|Guadalupe Columbine blooming|
along the creek in McKittrick Canyon
Guadalupe Mountains National Park
As part of the training we received from park staff, we hiked McKittrick Canyon on Saturday, sharing knowledge with each other along the way. While crossing the stream in McKittrick Canyon, we found this beauty, known as the Guadalupe Columbine.
|Our group crosses the stream in Guadalupe Mountains|
National Park McKittrick Canyon, shortly before we
spotted the Guadalupe Columbine
"Aquilegia Chaplinei Indians cooked the roots of this attractive pale yellow flowered perennial herb and used them as a remedy for bruises; infrequent in shaded crevices, on boulders and calcareous soil of moist canyons, especially in North and South McKittrick Canyon of the Guadalupe Mountains National Park; April-November."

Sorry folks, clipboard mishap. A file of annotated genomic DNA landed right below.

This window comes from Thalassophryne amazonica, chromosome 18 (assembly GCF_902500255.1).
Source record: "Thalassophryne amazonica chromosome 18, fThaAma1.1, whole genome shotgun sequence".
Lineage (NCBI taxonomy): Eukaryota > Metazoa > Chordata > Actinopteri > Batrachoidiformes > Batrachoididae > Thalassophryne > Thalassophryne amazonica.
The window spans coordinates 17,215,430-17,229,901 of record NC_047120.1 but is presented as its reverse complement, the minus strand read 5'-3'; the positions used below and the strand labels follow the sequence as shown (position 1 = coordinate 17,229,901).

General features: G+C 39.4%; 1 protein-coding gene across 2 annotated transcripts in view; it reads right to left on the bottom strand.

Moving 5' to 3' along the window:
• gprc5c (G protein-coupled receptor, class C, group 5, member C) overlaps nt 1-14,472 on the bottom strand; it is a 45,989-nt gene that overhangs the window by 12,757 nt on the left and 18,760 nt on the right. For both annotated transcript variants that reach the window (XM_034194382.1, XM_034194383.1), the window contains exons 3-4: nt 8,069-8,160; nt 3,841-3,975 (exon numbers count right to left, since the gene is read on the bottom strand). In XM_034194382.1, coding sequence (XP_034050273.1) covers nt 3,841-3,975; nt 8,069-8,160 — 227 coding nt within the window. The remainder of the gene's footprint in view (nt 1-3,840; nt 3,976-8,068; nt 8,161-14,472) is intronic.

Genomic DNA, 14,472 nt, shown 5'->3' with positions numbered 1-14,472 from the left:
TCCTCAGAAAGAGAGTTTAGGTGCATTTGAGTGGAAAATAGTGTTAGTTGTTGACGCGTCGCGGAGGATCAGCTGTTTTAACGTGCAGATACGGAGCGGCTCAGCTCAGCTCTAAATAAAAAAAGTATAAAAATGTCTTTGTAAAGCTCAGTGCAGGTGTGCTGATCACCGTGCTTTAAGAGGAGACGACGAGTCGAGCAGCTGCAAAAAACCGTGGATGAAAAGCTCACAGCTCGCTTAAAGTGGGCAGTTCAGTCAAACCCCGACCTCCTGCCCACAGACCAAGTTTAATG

Steve West, in his book Northern Chihuahuan Desert Wildflowers, includes the flower with this additional information:
Crowfoot Family (Ranunculaceae)
"Description: The plant grows up to 19" (48 cm) in height; the leaves are divided. Pale yellow flowers appear from April to November.
Habitat/Range: This columbine is one of the beautiful surprises you may encounter while hiking in the Guadalupe Mountains. Most often, it grows wherever there is permanent water, but it can also be found in moist places where water is not apparent. This species is easily found in McKittrick Canyon in the Guadalupes or in the adjacent Lincoln National Forest at Sitting Bull Falls, CCNP, GMNP.
Comments: Diversion of water from these sites could threaten this locally common species."
The McKittrick Canyon trail is on the Far West Texas Wildlife Trail and is part of the Peak Fitness Challenge (and one of our Texas Mountain Trail Heritage Hikes). Plan to visit Guadalupe Mountains National Park soon!